Comic Pete Holmes: ‘I found myself craving the comfort of a sitcom’


It’s a lucky strike for Pete Holmes.

The comedian said that his new CBS sitcom, “How We Roll,” is the first project for which his parents can be proud of him. 

“My parents are supportive of me, but the things that I did on HBO and on the Internet often had swearing and nudity and all these grittier things,” Holmes, 43, told The Post. 

“And my parents never told me this, but they’re good churchgoing folk. So, I get the feeling they had a hard time bragging about those things. But with this [show], they couldn’t be more thrilled. So, I’m really excited to be doing this while they’re still here.”

“How We Roll,” premiering Thursday (March 31) at 9:30 p.m., follows Tom (Holmes), a midwestern dad and husband who gets laid off from his car assembly line job and decides to provide for his family by following a long-held dream to become a pro-bowler. He sets off on this new path with help from his wife Jen (Katie Lowes, “Scandal”), his preteen son Sam (Mason Wells), his mom Helen (Julie White) and his mentor, Archie (Chi McBride).

Pete Holmes and Katie Lowes face each other in a kitchen.
Tom (Pete Holmes) right, with his wife, Jen (Katie Lowes, left).
Pete Holmes holds up a t-shirt and smiles.
Pivot to bowling: Pete Holmes as Tom in “How We Role.”

“I read [the script] with my wife and we were happy that the wife wasn’t a nagging sitcom cliché. And I liked that my son, Sam wants to be a tap dancer, and my character Tom – who’s not from that [arts] world – doesn’t make fun of him,” said Holmes. “I did grow up bowling, but I’m from Boston so we did candlepin; the small, easier balls, which is better when you’re a little kid. That was every birthday from age 8 to probably 12. I’ve always enjoyed it.”

Holmes said he didn’t channel anyone in particular to play Tom, but he did have his dad in mind. 

“Just because in the pilot, I put on those coveralls. And my father is pushing 80, and he still delivers home heating oil and removes oil tanks,” he said. “So when I was putting those on, I texted him a photo, and I was like ‘We didn’t think it would be this way.’ He thought maybe I would go into the family business – but here I am, sort of following in his footsteps in this very absurd way.”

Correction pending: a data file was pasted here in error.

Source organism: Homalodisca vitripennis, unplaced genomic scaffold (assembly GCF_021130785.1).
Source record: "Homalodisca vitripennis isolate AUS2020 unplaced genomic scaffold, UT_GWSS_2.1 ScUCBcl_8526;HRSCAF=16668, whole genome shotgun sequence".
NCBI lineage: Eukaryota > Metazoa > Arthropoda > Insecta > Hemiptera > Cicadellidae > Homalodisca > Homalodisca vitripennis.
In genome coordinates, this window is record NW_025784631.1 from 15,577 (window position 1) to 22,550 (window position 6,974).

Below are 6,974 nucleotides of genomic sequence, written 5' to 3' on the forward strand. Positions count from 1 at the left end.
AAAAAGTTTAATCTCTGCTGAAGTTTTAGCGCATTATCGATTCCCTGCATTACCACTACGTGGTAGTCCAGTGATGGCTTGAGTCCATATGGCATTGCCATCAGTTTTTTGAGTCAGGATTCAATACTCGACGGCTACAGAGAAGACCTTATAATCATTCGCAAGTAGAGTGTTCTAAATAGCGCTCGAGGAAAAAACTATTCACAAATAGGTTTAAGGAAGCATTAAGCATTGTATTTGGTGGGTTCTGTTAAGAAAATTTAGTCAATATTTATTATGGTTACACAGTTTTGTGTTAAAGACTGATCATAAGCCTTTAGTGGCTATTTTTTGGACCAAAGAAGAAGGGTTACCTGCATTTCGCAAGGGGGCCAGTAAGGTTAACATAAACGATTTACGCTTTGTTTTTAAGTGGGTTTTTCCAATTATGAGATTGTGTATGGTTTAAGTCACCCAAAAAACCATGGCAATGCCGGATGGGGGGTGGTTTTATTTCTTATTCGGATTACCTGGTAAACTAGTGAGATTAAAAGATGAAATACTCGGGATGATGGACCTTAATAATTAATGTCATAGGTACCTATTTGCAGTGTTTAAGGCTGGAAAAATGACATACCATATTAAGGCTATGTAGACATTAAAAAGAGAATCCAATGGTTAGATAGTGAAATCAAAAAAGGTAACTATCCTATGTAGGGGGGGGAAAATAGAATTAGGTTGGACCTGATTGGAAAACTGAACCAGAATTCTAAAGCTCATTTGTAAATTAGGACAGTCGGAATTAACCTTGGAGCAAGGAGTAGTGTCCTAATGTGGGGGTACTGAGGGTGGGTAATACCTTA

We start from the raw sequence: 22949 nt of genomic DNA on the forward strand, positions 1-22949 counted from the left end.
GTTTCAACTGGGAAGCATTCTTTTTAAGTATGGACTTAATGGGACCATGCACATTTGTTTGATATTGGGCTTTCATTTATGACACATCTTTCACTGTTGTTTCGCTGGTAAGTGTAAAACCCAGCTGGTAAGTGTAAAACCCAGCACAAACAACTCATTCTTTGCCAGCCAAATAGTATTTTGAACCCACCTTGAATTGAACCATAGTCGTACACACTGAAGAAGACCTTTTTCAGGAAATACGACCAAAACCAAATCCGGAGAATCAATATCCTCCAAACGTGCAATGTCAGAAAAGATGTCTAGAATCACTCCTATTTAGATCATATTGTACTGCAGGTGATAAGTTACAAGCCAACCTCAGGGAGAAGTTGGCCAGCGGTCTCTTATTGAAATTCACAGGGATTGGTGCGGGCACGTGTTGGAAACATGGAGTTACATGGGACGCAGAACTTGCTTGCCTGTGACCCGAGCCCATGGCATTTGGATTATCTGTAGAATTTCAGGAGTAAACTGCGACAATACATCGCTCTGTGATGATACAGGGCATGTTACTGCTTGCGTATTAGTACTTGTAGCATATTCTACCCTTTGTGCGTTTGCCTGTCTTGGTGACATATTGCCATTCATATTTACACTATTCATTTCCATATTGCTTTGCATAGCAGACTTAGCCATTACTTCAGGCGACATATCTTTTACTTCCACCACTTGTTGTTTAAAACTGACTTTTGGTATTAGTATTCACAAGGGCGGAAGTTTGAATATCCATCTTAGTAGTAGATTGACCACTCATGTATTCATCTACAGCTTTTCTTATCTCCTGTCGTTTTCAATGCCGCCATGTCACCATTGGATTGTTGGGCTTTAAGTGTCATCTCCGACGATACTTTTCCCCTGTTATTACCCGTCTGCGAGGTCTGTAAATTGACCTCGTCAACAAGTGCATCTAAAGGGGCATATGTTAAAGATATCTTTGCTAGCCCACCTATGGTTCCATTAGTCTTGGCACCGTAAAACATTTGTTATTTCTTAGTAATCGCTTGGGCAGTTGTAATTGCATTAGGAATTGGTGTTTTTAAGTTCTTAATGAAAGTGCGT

Pete Holmes bowling.
Tom (Pete Holmes) goes bowling in “How We Roll.”
Pete Holmes on a ladder talking to Julie White on the ground.
Tom (Pete Holmes) and his mom Helen (Julie White) in “How We Roll.”

Holmes, who is best known for his stand-up comedy and creating and starring in HBO’s “Crashing,” (which was executive-produced by Judd Apatow and aired from 2017-2019), said that it was a relief to only act in “How We Roll.” 

“I did a couple things during quarantine and one was the ‘Home Alone’ movie for Disney [the 2021 film ‘Home Sweet Alone’]. And that was the first thing I did in many years that I didn’t write and produce, and it was so fun,” he said. “When that’s all you have to think about, you can … only think about your character. So, when this came through — not to write or create but just to act — thought of that ‘Home Alone’ experience, and just jumped at the chance.”

Pete Holmes with Chi McBride.
Tom (Pete Holmes) with his son Sam (Mason Wells) talks to his mentor, Archie (Chi McBride) in “How We Roll.”
Pete Holmes prepares a lunchbox.
Tom (Pete Holmes) puts together lunch for his son, Sam (Mason Wells) in “How We Roll.”

Even though Holmes wasn’t part of the show’s creative team, its tone is in line with his stand-up routine, which tends to be more positive and less cynical. 

“There’s an old saying I like: ‘Any old donkey can tear down a barn, but it takes a special [donkey] to build one.’ That’s something I believe in general in my life, which is that it’s way easier to tear things down or ridicule things than it is to stand for something,” he said.

“This show stands for something, which is friendship and family and caring about other people, and following your dreams.These past few years have been hard on us, and it reminded us how important your friends are …Before lockdown, I was re-watching ‘The Sopranos,’ and ‘Breaking Bad.’ And when everything got grim, I found myself craving the comfort and laughs of the classic American sitcom.” 


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